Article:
Center for Theoretical Physics of the Universe (CTPU)

IBS Physics Colloquium: An Atom as an Onion

by Prof. Young-Kee Kim (U. of Chicago)

Thursday, 18 July 2019 from to (Asia/Seoul)
at Theory Building 4th Floor ( CTPU seminar room )
IBS Main Campus, Daejeon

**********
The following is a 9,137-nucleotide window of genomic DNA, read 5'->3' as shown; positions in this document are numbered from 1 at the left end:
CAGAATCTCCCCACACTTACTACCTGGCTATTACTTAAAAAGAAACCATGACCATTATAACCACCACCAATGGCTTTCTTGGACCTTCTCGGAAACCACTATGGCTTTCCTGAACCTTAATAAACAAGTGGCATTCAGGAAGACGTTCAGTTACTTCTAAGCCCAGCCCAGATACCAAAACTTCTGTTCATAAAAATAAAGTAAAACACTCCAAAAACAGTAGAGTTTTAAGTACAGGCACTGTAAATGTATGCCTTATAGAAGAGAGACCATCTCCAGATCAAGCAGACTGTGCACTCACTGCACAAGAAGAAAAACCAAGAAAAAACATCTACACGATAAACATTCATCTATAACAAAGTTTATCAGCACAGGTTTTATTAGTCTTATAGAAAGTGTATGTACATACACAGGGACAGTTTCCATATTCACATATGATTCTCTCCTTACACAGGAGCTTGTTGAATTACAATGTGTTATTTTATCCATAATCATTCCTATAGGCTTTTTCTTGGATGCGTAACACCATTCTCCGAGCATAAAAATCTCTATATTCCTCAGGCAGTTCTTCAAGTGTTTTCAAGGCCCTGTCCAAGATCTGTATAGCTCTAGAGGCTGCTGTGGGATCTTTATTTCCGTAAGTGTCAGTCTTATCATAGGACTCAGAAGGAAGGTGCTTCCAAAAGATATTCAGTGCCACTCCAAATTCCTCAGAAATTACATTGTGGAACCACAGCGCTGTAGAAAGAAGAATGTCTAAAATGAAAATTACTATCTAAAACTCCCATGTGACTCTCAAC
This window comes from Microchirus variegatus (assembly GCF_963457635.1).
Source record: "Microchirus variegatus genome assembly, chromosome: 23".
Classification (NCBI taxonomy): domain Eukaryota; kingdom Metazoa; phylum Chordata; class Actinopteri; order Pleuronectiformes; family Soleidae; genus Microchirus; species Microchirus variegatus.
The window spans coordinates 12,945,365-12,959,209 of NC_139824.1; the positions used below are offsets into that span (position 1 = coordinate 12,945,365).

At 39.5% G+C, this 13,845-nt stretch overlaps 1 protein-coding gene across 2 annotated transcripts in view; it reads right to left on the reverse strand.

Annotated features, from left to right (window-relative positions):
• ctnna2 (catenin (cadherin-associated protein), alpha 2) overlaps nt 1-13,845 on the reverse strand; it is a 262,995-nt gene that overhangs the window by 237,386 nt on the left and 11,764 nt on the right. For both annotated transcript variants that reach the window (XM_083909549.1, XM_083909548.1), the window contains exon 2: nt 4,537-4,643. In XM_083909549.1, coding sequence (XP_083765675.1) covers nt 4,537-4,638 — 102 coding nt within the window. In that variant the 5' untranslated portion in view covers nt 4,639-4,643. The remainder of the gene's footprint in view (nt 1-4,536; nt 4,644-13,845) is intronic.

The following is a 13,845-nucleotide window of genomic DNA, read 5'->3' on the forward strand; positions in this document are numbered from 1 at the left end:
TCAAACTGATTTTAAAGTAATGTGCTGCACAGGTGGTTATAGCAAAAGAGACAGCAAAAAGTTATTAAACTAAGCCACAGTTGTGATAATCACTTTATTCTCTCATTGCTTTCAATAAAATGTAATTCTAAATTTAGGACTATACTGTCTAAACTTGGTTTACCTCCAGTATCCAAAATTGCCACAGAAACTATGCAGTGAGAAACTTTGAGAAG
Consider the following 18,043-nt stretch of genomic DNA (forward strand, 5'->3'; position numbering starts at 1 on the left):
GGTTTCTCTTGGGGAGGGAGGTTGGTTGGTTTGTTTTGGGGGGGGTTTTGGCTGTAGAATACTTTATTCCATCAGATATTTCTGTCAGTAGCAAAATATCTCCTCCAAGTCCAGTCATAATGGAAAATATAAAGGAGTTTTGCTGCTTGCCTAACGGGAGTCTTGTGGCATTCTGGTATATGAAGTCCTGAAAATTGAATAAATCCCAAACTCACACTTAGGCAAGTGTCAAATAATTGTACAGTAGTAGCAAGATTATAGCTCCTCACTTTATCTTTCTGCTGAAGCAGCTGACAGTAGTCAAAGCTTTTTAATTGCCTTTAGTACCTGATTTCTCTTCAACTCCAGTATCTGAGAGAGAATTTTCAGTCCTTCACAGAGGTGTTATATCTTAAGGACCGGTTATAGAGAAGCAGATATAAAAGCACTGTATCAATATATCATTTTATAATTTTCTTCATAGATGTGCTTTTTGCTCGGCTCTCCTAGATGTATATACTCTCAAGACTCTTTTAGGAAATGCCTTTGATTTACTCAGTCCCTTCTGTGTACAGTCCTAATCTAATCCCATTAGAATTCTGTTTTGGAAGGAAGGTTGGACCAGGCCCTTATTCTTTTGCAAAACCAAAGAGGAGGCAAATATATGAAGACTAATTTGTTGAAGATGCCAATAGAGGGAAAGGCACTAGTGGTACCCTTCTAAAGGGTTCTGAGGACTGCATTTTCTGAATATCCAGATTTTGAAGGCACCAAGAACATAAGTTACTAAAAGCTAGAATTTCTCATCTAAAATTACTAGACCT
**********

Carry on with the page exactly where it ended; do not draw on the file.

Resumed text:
Subatomic-particle research has made enormous progress in the 20th Century by looking inside matter at deeper and deeper levels.  It is as if we were peeling the layers of an onion in the hopes of finding more basic rules for the structure of nature. Although the concept of the ultimate building blocks of matter has been modified in several essential respects in the last century, Democritus’s idea remains at the foundation of modern science. Great experiments of the 20th century have led to the discovery of ever-smaller entities that make up what were once thought to be indivisible particles.   Starting with the atom, they uncovered the nucleus, which was made of smaller particles such as protons and neutrons.  These have themselves been dissected into even smaller particles.   Moreover, this theory of the very small has been shown to be intimately connected to the largest scales imaginable – cosmology and the beginnings of the universe.  Despite these considerable successes, this current theory nevertheless has within it the seeds of its own demise and is predicted to break down when probed at even smaller scales. By using our increased understanding we continue to peel away at the more hidden layers of truth with the hope of discovering a more elegant and complete theory.  But as is the case with the onion, we must wonder whether there will ever emerge an ultimate layer where the peeling must stop.